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This Sunday, while much of the United States tunes into the Super Bowl, the big screen TVs at J&J’s Sports Lounge in New Orleans will show the Puppy Bowl and a recording of the hometown Saints’ Super Bowl win in 2010. Just two weeks ago, New Orleanians had high hopes that they’d be spending Super Bowl Sunday cheering for their beloved Saints. But all hopes were dashed on Jan. 20, when the Saints lost to the Rams following an egregious missed pass-interference call. Feeling robbed of the NFC Championship, die-hard fans took the defeat personally, the whole city seeming to howl in unison as they watched the game slip from their fingers in overtime. A congressman threatened hearings. Some fans filed lawsuits against the NFL. And following the advice of Saints quarterback Drew Brees to “keep your chin up, hold your head high, puff your chest out,” residents have rallied together to organize an impromptu Boycott Bowl, complete with second-line trumpets. That is, after all, how they mourn in this city of martyred saints.
New Orleans Saints coach Sean Payton hid at his house, watching Netflix and eating ice cream.
Apparently an actual saint, quarterback Drew Brees shook off the NFC Championship loss 12 days ago, noting “I refuse to let this hold us down.”
In a much-shared post on Instagram, he advised Saints fans to “keep your chin up, hold your head high, puff your chest out because WE are the Who Dat Nation and WE will always persevere.”
That sentiment echoed the relentless spirit of survival that pervades every crooked corner of the city. For 300 years, New Orleans has stood strong, despite its low elevation and swampy isolation. It has endured embittered battles over slavery, river floods, yellow fever, and hurricanes. In 2005 hurricane Katrina – which killed 1,800 Louisianans and flooded 80 percent of the city – raised questions about the city’s viability. Instead, it rose up, staggering at times under stubborn poverty and a high rate of gun crimes.
That defiant endurance stems from a deeply rooted sense of pride in this place and the people who call it home – especially the Saints. So when fans saw the championship slip from their grasp, the entire city seemed to howl in unison. People ran into the streets to commiserate and deliver the news to shopkeepers working without televisions, their black and gold beads glinting in the sun.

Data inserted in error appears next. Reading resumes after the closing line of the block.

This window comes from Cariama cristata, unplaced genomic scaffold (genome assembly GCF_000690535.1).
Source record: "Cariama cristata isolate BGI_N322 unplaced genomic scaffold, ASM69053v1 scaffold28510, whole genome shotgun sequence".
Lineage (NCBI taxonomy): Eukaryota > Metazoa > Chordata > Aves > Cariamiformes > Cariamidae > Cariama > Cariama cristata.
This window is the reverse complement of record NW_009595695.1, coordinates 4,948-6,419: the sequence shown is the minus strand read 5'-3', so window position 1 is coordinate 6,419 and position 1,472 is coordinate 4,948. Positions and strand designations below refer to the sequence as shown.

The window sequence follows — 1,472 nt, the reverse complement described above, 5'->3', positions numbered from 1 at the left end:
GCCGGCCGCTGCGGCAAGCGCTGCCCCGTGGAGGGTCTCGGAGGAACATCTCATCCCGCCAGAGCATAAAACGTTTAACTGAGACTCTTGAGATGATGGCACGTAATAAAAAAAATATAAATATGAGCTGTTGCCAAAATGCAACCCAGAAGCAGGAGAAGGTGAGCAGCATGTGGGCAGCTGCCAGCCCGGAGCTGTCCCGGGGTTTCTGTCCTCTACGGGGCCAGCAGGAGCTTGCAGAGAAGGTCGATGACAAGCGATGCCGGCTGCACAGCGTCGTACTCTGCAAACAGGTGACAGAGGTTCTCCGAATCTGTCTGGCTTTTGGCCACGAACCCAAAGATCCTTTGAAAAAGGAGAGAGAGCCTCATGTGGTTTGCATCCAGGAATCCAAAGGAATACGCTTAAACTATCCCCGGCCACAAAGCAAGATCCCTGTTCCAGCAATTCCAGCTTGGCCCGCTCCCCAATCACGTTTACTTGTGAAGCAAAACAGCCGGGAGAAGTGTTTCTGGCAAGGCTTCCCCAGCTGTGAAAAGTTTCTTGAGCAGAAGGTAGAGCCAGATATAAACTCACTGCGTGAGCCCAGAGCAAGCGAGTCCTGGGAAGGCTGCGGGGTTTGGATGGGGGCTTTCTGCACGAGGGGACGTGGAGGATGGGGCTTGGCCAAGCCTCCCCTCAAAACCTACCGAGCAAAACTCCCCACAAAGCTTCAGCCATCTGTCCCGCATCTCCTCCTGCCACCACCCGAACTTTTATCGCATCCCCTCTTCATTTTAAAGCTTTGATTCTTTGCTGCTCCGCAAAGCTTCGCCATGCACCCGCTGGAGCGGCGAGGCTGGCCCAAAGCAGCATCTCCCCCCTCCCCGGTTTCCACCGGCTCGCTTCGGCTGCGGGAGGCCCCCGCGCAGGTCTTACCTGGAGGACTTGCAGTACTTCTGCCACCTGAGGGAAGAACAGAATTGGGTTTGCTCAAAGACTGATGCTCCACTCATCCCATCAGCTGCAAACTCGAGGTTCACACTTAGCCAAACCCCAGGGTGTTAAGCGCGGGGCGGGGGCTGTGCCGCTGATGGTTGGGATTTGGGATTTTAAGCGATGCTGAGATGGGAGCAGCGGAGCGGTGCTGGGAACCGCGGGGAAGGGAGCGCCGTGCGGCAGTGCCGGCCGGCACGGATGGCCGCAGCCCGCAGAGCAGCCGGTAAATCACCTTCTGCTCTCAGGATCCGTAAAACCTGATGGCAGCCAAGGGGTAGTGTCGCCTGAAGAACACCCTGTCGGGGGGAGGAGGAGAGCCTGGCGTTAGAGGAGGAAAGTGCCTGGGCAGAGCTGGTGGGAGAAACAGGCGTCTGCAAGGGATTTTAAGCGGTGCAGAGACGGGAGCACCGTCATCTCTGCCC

For season ticket holder Joanne Palumbo, an egregious missed pass-interference call that ended the Saints’ Super Bowl bid has larger resonance in a city defined, at least in some ways, by natural disaster and human tragedy.
“It was a mistake that turned into an injustice,” says Ms. Palumbo.
Palumbo and everybody else knows this is just a football game. Yet the Saints’ victory in the 2010 Super Bowl, coming just five years after Katrina, forged a powerful bond between the black-and-gold squad and a sometimes violent city where police statistics suggest crime falls when the Saints are playing.
Into that tableau Rams cornerback Nickell Robey-Coleman charged heedlessly.
In the Zapruder-like replay, Robey-Coleman can be seen clearly committing pass interference against Saints wide receiver Tommylee Lewis with a helmet-to-helmet hit. Robey-Coleman couldn’t believe his luck. He can be seen looking around for the flag after the hit.
The Saints kicked a field goal, but were forced to cede control of the clock – and ultimately the game, in overtime – to the Rams.
A congressman threatened hearings. A federal judge in New Orleans – somehow – managed to fit in a hearing Monday to hear the plaintive cries of righteous fans. (The fans’ pleas were denied Thursday.)
Invoking the national mood, New York Times columnist Frank Bruni noted that “maybe the post-truth era has found its post-truth sport.”
Gov. John Bel Edwards wrote to the league that New Orleans has “overcome setbacks much bigger than a bad call in a football game.” But, he warned, “We will not forget it.”
Fans, meanwhile, remain in a fugue. “No one has ever been in this situation before,” says Julie Nevius, co-owner of J&J’s Sports Lounge in the city’s Bywater neighborhood.
NFL Commissioner Roger Goodell took the brunt of the heat. He broke his silence Wednesday, agreeing that “it is a play that should be called,” but noted that the rule book says games should not be overturned because of routine officiating errors. Besides, Mr. Goodell noted, a lot of people have been complaining about too many flags thrown – a fair barb.
Still, New Orleanians like to have the last word. Super Bowl players and attendees arriving in Atlanta for Sunday’s big game will be greeted by billboards around the airport reading “Saints got robbed” and “NFL bleaux it.”
Steam blown, fans like Palumbo are almost ready to move on.
Her mansion has been used myriad times as a movie and TV show set, including one drama that filmed mortal crimes in nearly every room, “including the bathtub.”
But today, a giant Saints banner hangs across her colonnades along with Mardi Gras baubles. “I’m losing sleep, but I also know full well that it’s just a game,” she says, almost believing it.
At J&J’s, Ms. Nevius points to various screens: When the Super Bowl airs this Sunday, the big screen will show the 2010 Super Bowl. Another big screen will show the Puppy Bowl. But despite the boycott mood, she admits that one smaller screen in the corner will be tuned to the game in Atlanta.
Since the Jan. 20 debacle, New Orleanians have raised tens of thousands of dollars to quickly plan and organize the Boycott Bowl, which should be in full swing on Sunday: bands, a parade, and second-line trumpets.
That is, after all, how they mourn in this city of martyred saints.
“It’s New Orleans,” says Nevius. “We make a party out of whatever.”